Dwarf Lily Of The Nile
Dwarf Lily Of The Nile
Agapanthus africanus 'Peter Pan'Item #0175 USDA Hardiness Zone: 8 - 11
This Plant's Availability
Beautiful mini version of the popular original! Small clumps give rise to deep-blue flower clusters on erect stalks. Exciting rock garden or border item. Excellent in containers. Evergreen perennial.
- OverviewLight Needs:Partial to full sunWatering Needs:Needs regular water or more often in extreme heat. Frequency may be reduced once established.Average Landscape Size:Moderate grower to 8 to 12 in. tall and wide, stalks up to 18 in. tall.
- DetailBotanical Pronunciation:ag-a-PANTH-us af-ri-KAH-nusDeciduous/evergreen:EvergreenSunset climate zones:4 - 9, 12 - 31Growth rate:ModerateAverage landscape size:Moderate grower to 8 to 12 in. tall and wide, stalks up to 18 in. tall.Special features:Dwarf Plant, Easy Care, Improved Pest and Disease Resistance, Waterwise, Year-round InterestFoliage color:GreenBlooms:Mid-springFlower color:BlueFlower attributesShowy FlowersDesign IdeasDwarf Agapanthus is a garden work horse filling many roles. Perfect for a tidy edging against walkways or lawn. Spot into the front of borders for a leafy filler and blue flowers in season. Delightful for narrow planters along the base of a white picket fence. Super container plant in pots and bowls along with seasonal color. One of the best choices for tidy swimming pool planting.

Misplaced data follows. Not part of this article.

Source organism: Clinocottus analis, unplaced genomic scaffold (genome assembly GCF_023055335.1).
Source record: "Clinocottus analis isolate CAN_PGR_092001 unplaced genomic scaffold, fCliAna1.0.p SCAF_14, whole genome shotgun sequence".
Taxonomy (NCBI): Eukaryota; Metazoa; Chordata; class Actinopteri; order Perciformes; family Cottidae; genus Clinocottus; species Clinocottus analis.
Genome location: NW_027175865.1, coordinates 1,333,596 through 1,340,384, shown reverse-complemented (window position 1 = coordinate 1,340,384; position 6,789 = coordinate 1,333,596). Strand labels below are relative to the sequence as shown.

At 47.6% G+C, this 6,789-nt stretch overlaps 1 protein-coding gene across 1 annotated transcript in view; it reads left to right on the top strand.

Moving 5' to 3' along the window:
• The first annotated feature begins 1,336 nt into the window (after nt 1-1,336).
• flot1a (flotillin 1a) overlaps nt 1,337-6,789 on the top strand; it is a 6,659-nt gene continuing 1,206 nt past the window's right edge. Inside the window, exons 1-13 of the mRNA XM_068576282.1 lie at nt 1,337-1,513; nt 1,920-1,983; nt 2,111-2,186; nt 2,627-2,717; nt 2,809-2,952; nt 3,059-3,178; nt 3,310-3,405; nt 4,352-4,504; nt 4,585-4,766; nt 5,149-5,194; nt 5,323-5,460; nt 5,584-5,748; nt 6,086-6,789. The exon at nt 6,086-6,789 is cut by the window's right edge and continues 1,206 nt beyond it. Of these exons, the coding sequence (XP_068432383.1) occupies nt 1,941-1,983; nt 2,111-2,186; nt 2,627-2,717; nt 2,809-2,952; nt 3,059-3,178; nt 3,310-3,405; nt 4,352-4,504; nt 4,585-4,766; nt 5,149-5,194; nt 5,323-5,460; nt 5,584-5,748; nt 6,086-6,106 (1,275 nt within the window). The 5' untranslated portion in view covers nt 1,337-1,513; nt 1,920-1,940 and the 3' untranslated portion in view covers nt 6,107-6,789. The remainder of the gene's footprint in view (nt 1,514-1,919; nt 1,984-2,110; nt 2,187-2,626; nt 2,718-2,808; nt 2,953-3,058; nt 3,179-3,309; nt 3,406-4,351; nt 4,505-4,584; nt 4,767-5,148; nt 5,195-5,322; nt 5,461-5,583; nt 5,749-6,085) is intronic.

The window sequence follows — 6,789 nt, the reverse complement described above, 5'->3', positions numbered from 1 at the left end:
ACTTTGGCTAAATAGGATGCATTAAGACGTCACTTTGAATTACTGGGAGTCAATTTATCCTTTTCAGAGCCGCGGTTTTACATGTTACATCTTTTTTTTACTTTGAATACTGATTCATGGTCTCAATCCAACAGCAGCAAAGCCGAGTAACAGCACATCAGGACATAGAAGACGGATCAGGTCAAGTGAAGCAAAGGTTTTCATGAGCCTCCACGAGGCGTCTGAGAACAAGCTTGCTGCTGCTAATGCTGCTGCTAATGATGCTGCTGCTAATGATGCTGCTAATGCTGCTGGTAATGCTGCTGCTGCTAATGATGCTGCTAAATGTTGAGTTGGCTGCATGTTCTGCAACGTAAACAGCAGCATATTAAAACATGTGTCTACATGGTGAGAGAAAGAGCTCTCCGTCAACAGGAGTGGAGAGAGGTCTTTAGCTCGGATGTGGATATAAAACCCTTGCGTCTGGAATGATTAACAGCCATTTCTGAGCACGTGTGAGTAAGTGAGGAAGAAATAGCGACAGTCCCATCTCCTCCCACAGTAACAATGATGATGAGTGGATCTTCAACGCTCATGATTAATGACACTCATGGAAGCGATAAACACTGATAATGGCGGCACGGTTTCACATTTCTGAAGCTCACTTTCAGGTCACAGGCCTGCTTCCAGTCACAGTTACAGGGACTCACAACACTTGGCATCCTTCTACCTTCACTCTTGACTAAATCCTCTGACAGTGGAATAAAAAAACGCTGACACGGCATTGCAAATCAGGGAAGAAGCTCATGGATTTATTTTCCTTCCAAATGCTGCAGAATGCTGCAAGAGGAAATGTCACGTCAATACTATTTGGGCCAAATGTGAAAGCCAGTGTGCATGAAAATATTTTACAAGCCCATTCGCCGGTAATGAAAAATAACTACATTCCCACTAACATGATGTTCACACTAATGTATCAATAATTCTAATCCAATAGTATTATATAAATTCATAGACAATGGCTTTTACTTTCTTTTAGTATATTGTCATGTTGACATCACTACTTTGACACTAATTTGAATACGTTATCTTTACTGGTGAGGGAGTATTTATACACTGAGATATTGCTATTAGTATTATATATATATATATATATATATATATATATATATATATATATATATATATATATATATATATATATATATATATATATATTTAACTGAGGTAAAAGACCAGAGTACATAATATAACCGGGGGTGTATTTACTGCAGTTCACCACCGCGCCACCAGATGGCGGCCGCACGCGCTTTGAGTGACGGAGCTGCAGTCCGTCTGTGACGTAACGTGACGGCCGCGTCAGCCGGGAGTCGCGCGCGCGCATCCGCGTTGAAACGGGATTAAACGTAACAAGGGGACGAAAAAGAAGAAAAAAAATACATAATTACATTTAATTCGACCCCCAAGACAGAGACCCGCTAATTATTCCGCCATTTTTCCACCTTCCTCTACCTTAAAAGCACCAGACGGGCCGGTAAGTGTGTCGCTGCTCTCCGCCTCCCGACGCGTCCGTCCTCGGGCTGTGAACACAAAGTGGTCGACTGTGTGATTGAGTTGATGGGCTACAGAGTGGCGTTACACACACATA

- CareCare InformationFollow a regular watering schedule during the first growing season to establish a deep, extensive root system. Control weeds until the plants have filled in. Feed with a general purpose fertilizer.Light Needs:Partial to full sunWatering Needs:Needs regular water or more often in extreme heat. Frequency may be reduced once established.
- History & LoreHistory:Despite its name, lily of the Nile, this plant isn't native to Egypt or anywhere near the Nile. It is a native of the rivers and streams of Southern Africa in the coastal mountains of the Cape of Good Hope. The long dry season there has contributed to its drought resistance. The genus was named from the Greek for love flower by a French botanist. This plant is not a true lily either, but a member of the Amaryllis family with only two other species in cultivation, A. campanulatus and A. orientalis.Lore:The flower of Agapanthus inspired art and sculpture of the Modern movement and became a signature of midcentury pop art motifs.